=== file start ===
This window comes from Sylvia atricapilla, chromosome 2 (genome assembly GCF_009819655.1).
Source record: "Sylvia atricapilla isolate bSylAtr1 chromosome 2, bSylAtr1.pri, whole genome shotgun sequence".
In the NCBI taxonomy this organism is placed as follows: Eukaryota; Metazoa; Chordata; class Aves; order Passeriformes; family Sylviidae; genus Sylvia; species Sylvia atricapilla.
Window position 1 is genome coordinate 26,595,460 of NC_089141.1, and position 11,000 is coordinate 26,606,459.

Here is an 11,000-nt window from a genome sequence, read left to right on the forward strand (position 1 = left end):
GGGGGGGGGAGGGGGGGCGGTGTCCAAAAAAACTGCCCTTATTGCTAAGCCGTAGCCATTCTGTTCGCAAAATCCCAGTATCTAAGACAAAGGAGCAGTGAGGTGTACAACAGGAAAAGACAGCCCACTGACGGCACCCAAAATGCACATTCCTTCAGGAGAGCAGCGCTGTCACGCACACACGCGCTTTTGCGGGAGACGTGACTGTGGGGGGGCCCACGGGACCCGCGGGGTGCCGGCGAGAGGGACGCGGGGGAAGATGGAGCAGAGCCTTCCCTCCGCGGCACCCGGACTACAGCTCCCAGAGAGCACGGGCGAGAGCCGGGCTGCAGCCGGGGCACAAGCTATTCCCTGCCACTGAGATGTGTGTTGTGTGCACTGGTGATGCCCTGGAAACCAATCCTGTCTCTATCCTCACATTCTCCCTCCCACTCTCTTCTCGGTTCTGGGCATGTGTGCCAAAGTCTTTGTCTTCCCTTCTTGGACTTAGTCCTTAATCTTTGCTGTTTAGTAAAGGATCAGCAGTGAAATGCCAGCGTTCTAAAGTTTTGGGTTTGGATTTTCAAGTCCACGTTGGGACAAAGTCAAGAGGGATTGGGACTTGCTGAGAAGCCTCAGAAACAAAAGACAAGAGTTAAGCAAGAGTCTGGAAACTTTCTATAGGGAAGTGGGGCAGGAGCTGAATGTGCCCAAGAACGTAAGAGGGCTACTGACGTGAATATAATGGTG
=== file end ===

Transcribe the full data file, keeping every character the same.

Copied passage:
This window comes from Sylvia atricapilla, chromosome 2 (genome assembly GCF_009819655.1).
Source record: "Sylvia atricapilla isolate bSylAtr1 chromosome 2, bSylAtr1.pri, whole genome shotgun sequence".
In the NCBI taxonomy this organism is placed as follows: Eukaryota; Metazoa; Chordata; class Aves; order Passeriformes; family Sylviidae; genus Sylvia; species Sylvia atricapilla.
Window position 1 is genome coordinate 26,595,460 of NC_089141.1, and position 11,000 is coordinate 26,606,459.

Here is an 11,000-nt window from a genome sequence, read left to right on the forward strand (position 1 = left end):
GGGGGGGGGAGGGGGGGCGGTGTCCAAAAAAACTGCCCTTATTGCTAAGCCGTAGCCATTCTGTTCGCAAAATCCCAGTATCTAAGACAAAGGAGCAGTGAGGTGTACAACAGGAAAAGACAGCCCACTGACGGCACCCAAAATGCACATTCCTTCAGGAGAGCAGCGCTGTCACGCACACACGCGCTTTTGCGGGAGACGTGACTGTGGGGGGGCCCACGGGACCCGCGGGGTGCCGGCGAGAGGGACGCGGGGGAAGATGGAGCAGAGCCTTCCCTCCGCGGCACCCGGACTACAGCTCCCAGAGAGCACGGGCGAGAGCCGGGCTGCAGCCGGGGCACAAGCTATTCCCTGCCACTGAGATGTGTGTTGTGTGCACTGGTGATGCCCTGGAAACCAATCCTGTCTCTATCCTCACATTCTCCCTCCCACTCTCTTCTCGGTTCTGGGCATGTGTGCCAAAGTCTTTGTCTTCCCTTCTTGGACTTAGTCCTTAATCTTTGCTGTTTAGTAAAGGATCAGCAGTGAAATGCCAGCGTTCTAAAGTTTTGGGTTTGGATTTTCAAGTCCACGTTGGGACAAAGTCAAGAGGGATTGGGACTTGCTGAGAAGCCTCAGAAACAAAAGACAAGAGTTAAGCAAGAGTCTGGAAACTTTCTATAGGGAAGTGGGGCAGGAGCTGAATGTGCCCAAGAACGTAAGAGGGCTACTGACGTGAATATAATGGTG